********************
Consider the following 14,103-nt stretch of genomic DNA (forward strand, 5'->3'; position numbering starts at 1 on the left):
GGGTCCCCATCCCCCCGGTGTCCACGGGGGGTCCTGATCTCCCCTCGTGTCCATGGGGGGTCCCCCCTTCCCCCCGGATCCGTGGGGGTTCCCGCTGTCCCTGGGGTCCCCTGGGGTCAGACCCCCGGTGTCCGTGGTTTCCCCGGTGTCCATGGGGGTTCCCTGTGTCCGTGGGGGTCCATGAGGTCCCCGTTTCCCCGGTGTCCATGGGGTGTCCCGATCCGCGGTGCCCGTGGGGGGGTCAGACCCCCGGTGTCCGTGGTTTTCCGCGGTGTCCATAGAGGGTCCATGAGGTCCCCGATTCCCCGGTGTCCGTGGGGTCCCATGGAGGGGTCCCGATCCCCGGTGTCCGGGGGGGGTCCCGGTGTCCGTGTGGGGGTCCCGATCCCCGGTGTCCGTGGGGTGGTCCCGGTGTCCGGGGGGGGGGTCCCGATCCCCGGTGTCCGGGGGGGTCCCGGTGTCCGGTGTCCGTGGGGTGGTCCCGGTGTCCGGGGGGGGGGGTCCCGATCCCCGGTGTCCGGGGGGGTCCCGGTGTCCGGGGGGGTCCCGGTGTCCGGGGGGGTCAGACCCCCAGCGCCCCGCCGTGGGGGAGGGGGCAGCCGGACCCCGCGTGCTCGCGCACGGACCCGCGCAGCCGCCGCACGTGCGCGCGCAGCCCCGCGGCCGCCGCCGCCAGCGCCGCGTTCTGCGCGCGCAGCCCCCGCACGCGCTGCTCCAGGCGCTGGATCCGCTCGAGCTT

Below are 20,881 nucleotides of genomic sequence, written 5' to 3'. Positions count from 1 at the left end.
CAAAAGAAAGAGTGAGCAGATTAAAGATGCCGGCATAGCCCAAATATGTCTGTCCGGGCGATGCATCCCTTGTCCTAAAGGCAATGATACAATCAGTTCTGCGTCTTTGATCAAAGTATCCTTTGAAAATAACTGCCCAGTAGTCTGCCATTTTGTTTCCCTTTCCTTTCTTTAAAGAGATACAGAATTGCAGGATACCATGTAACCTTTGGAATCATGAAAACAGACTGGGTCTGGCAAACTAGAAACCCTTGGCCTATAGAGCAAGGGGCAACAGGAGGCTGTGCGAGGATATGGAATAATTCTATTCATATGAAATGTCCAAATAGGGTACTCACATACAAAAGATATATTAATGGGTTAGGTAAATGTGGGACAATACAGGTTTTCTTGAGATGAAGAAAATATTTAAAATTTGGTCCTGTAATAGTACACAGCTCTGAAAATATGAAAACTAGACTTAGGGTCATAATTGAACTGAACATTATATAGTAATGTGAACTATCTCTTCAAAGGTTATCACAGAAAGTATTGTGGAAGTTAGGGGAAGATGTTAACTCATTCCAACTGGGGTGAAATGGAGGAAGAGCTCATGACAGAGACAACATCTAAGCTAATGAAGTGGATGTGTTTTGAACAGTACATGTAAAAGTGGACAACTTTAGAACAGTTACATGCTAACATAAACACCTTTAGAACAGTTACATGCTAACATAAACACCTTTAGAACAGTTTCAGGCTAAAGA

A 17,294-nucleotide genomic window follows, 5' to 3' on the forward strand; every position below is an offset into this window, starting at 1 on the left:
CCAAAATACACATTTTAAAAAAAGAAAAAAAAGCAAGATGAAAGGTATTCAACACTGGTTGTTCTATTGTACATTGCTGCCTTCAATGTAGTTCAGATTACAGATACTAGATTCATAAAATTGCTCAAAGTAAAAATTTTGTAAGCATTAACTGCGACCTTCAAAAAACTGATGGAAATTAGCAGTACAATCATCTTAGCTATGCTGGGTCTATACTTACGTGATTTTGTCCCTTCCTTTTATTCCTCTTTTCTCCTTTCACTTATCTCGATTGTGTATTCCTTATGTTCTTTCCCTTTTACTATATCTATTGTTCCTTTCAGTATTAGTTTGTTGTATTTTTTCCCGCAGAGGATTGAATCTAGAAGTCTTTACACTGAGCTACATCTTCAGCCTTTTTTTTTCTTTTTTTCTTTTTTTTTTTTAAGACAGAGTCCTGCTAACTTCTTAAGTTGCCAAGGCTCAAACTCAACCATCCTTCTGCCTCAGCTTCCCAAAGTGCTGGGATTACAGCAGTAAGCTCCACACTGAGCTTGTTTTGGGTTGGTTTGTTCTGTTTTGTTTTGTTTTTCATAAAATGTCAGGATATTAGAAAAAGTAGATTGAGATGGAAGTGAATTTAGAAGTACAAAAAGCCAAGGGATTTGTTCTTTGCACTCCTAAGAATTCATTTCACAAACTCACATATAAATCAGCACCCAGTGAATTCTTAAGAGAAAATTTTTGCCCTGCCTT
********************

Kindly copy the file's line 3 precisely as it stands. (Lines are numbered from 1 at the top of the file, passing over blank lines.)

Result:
Below are 20,881 nucleotides of genomic sequence, written 5' to 3'. Positions count from 1 at the left end.